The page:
Amando Te­tangco Jr., Out­go­ing Gov­er­nor of the Bangko Sen­tral ng Pilip­inas.

Money is not an end in it­self. It is only a means to achieve a goal. You don’t work for money—in­stead, you must make money work for you. Do­ing what needs to be done sounds sim­ple, but of­ten­times, the

sim­ple things are the most dif­fi­cult to do, be­cause they are the things we don’t want to do, or be­cause we have to give some­thing up. In prac­tice, you should al­ways give your­self slack. Don’t fill your cal­en­dar with ap­point­ments, ar­rive a few min­utes ahead, read up be­fore a meet­ing, come pre­pared, sleep enough. I’ve learned that when I prac­tice these, I have a clear mind when I make de­ci­sions and I’m bet­ter able to see the risks, and to re­act more point­edly.

There is no sub­sti­tute for the love of your fam­ily. At the end of the day, it’s your fam­ily that mat­ters. The fact that man could walk on the moon meant to me that there was more to this world than what we see and feel. It sig­naled to me that there must be a Be­ing greater than us—what we see is but a frac­tion of what re­ally is.

I be­lieve you have to work hon­estly for your keep. Even that long putt is the prod­uct of a con­flu­ence of many things—in­clud­ing hav­ing read the green cor­rectly, hav­ing ap­plied the right amount of speed to your stroke.

When I play golf, I like to use con­ven­tional equip­ment. There’s more ex­cite­ment to hit­ting the ball cor­rectly, and mak­ing the good shots this way. When things don’t go my way, I try to think that maybe there is some­thing bet­ter for me—I am be­ing saved or pro­tected from some­thing, or bet­ter yet, I am mak­ing way for some­one else. The best thing I’ve ever done with money is to spend on my chil­dren’s ed­u­ca­tion. I think this is the best in­vest­ment a par­ent can make.

When I make a de­ci­sion, I try to con­sider all pos­si­ble sce­nar­ios. But I also know that with my hu­man mind, I can’t ex­haust all op­tions. So I try to make the best out of a given sit­u­a­tion or the in­for­ma­tion I have. And then that’s that. Some­times, ev­ery­body just needs a good dose of hu­mil­ity.

The cen­tral bank­ing com­mu­nity is a small one, and it’s very heart­en­ing to know that you aren’t alone in fac­ing the same pres­sures and chal­lenges. The best thing about my job is know­ing that I help to con­trib­ute to the wel­fare of Filipinos.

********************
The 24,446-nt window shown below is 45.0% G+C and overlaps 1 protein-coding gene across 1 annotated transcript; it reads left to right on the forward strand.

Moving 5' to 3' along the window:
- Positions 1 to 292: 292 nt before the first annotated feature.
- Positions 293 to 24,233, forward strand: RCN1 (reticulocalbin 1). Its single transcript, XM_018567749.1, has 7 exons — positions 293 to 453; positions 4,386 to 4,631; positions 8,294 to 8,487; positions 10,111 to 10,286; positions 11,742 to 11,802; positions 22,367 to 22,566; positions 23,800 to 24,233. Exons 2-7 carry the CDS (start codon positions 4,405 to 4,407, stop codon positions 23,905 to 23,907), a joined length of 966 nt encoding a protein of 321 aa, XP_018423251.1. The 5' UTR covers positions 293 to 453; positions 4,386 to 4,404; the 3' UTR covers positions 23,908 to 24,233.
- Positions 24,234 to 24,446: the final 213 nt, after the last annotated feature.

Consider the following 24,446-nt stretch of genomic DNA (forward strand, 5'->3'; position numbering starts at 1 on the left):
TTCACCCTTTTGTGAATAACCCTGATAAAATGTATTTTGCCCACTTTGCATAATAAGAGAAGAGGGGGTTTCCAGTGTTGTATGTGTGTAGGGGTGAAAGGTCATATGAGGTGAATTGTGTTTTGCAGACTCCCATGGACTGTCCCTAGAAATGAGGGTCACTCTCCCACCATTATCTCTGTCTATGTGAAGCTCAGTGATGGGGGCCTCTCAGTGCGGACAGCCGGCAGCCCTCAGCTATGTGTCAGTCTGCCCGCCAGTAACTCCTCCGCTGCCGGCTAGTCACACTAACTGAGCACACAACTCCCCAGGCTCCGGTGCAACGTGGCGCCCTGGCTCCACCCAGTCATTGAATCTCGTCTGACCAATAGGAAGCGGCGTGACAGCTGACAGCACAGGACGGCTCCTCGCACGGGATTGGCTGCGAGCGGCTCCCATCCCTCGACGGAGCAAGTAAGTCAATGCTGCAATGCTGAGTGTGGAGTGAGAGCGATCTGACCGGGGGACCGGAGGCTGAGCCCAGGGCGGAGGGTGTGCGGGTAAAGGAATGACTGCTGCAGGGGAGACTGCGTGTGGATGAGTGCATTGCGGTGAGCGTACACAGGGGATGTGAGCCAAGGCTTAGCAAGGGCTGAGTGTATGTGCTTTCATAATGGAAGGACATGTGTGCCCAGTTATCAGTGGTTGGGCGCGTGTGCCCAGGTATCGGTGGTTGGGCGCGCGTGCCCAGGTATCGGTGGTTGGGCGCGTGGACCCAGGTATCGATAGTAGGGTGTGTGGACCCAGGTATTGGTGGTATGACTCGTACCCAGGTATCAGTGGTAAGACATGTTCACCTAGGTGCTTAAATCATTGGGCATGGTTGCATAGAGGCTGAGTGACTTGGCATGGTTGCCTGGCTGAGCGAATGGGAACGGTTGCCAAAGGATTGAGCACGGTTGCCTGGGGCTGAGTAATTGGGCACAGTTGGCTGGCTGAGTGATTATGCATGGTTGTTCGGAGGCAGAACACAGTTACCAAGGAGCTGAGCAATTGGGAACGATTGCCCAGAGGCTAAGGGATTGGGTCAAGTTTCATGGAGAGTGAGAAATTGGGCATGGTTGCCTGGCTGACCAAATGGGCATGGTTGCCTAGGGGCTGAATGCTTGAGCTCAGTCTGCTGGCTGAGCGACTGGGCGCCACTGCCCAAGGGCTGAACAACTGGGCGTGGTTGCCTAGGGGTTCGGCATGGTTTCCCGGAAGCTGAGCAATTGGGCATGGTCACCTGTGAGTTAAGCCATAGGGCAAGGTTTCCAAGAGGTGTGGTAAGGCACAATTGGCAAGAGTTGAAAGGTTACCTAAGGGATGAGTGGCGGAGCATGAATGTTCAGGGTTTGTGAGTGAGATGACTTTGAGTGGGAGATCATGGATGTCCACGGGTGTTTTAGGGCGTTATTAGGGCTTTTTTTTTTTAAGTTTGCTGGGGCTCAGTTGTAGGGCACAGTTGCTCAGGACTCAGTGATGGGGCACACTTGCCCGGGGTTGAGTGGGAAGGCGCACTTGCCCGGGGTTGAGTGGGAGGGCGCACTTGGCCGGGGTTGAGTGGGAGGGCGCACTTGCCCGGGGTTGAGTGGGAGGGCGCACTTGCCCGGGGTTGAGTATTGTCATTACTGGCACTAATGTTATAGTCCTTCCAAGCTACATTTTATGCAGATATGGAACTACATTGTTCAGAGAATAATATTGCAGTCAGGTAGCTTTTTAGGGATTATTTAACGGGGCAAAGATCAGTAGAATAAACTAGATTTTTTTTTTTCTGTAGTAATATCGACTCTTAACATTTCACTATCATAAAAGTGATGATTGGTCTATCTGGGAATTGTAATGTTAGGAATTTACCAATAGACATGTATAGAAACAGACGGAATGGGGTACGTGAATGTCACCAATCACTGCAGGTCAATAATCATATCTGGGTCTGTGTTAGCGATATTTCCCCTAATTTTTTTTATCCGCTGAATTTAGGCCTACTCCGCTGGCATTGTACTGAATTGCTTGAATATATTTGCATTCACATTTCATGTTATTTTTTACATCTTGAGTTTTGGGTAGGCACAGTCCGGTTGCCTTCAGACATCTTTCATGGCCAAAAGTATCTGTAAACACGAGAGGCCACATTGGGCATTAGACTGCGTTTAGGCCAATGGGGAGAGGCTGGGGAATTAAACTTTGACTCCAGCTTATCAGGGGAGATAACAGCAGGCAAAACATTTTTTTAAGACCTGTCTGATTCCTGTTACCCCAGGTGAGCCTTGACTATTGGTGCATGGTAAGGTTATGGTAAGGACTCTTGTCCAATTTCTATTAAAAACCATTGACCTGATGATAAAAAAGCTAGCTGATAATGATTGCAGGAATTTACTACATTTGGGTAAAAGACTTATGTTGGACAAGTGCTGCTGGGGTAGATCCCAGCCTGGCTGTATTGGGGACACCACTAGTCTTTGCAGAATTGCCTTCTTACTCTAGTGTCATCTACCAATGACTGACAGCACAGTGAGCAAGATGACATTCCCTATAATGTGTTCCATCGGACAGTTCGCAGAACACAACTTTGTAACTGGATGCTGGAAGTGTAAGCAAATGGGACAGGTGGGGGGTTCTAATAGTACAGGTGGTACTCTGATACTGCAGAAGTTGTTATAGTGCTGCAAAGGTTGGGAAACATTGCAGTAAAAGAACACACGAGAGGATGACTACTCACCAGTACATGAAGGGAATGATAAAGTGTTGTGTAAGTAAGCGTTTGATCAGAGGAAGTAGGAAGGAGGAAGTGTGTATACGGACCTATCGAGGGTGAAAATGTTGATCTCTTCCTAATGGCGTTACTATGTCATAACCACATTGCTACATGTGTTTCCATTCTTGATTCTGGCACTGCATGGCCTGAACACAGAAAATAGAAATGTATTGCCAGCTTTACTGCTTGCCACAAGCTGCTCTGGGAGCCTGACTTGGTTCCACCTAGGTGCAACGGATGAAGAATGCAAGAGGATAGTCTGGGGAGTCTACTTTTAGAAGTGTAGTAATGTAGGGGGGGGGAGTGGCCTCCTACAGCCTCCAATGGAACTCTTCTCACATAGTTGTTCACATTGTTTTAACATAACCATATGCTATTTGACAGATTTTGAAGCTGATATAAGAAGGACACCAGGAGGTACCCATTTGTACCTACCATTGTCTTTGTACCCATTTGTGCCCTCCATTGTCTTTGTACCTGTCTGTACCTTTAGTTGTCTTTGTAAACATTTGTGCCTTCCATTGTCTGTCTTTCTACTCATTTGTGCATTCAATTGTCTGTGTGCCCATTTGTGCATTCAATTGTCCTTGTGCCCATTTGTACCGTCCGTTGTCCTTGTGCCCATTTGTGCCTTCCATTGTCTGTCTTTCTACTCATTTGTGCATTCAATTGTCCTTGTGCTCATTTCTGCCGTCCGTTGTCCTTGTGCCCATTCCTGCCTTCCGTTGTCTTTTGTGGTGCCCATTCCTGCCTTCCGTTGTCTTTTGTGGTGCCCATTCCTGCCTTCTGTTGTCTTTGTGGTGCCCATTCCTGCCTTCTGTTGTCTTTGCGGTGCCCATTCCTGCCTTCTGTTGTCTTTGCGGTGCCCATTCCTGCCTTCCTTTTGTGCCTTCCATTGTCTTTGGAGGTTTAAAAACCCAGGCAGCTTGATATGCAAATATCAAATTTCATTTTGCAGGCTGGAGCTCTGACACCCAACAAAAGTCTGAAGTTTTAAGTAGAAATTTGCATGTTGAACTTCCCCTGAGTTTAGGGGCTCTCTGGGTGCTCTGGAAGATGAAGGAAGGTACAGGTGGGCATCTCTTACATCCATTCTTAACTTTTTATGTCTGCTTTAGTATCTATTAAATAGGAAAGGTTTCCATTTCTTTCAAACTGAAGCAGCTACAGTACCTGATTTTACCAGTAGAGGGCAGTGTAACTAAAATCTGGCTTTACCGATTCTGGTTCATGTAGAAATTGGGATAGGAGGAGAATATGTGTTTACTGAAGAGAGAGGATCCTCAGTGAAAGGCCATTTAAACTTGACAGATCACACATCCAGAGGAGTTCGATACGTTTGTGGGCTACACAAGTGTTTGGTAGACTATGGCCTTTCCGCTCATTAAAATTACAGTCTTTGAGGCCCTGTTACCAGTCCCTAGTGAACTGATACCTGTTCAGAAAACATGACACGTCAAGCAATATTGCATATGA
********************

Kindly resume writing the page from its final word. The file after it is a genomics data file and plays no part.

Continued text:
Only 43 per­cent of Filipino adults have sav­ings. Of these, 68 per­cent keep their sav­ings at home—only 33 per­cent save in banks. We have to im­prove on this. There is a great deal of work that needs to be done on the fi­nan­cial lit­er­acy side. Sur­vey af­ter sur­vey would find that the level of fi­nan­cial lit­er­acy [among Filipinos] is rel­a­tively low. It’s im­por­tant to have a good grasp of both eco­nomic the­ory and reallife mar­ket prac­tice. Af­ter all, pol­icy should not be made in a vac­uum.

My suc­ces­sor needs to know pa­tience—and prac­tice it. Some of the re­sults we want to see take a long ges­ta­tion pe­riod. Re­form takes time be­cause a change in mind­set is never im­me­di­ate. If you are not pa­tient, you may be chas­ing af­ter the mar­ket, not re­al­iz­ing that it is bet­ter left on its own, to cor­rect it­self. Ev­ery so of­ten, it’s good for the mar­ket to get caught in its own fol­lies. The world has be­come such where tra­di­tional brick-and-mor­tar is

no longer the ab­so­lute norm. There is so much in­for­ma­tion, that it is at times dif­fi­cult to fil­ter. There’s a need to have the right in­for­ma­tion on which to base your de­ci­sions.

I am al­ways op­ti­mistic. I see good things in the fu­ture of the Philippines—growth sta­bi­liz­ing in the six- to eight-per­cent over the next few years be­fore reach­ing more nor­mal three- to four-per­cent growth; in­fla­tion sta­ble and within the na­tional govern­ment tar­get range; more in­ter­nally-gen­er­ated jobs, which means less need to work abroad.

To be at the top of your game, you need prepa­ra­tion. In the case of a cen­tral bank gov­er­nor, this in­cludes sharp sur­veil­lance and be­ing mind­ful of the tools you have at hand—be­ing ag­ile, and at the same time, flex­i­ble and nim­ble. A study in con­trasts, if you must: firm but flex­i­ble, a big-pic­ture anal­y­sis that’s also de­tailed. I’ve been through a num­ber of crises in my ca­reer in the cen­tral

bank. When­ever there is a cri­sis, you have to spend more time in the of­fice, look­ing at po­ten­tial stress ar­eas, try­ing to iden­tify stress sce­nar­ios and what needs to be done. But I al­ways make sure that when I leave the of­fice, I switch off. I don’t think about work.

Be­ing at the top should not be a sin­gle-point goal. What’s more im­por­tant is that once you reach the top, you per­se­vere. You must re­main con­sis­tent. Lead­er­ship is pro­vid­ing direc­tion and guid­ance to a group whom

you have con­vinced that this is the way to go. It’s im­por­tant for a leader to be able to per­suade oth­ers, in terms of what needs to be done, how it should be done, and when it should be done.

Many be­gin with a bang, but end with a whim­per. In a po­si­tion like that of BSP Gov­er­nor, where there is a fixed term or a set limit to how long one can serve, fin­ish­ing well is just as im­por­tant as start­ing and reach­ing the top.

Suc­cess is achieved when one is happy. And what is hap­pi­ness? I bor­rowed from Alexan­der Chalmers, a Bri­tish au­thor from a cou­ple of cen­turies ago, who said that hap­pi­ness has three es­sen­tial com­po­nents: some­thing to do, some­one to love—in my case, my wife and my fam­ily and friends of course—and some­thing to hope for. I think in all of these, per­son­ally, I’ve been quite happy with the re­sults. I hope it can be said that un­der my watch, the BSP was able to ful­fill its man­date, and has helped im­prove the lives of Filipinos.

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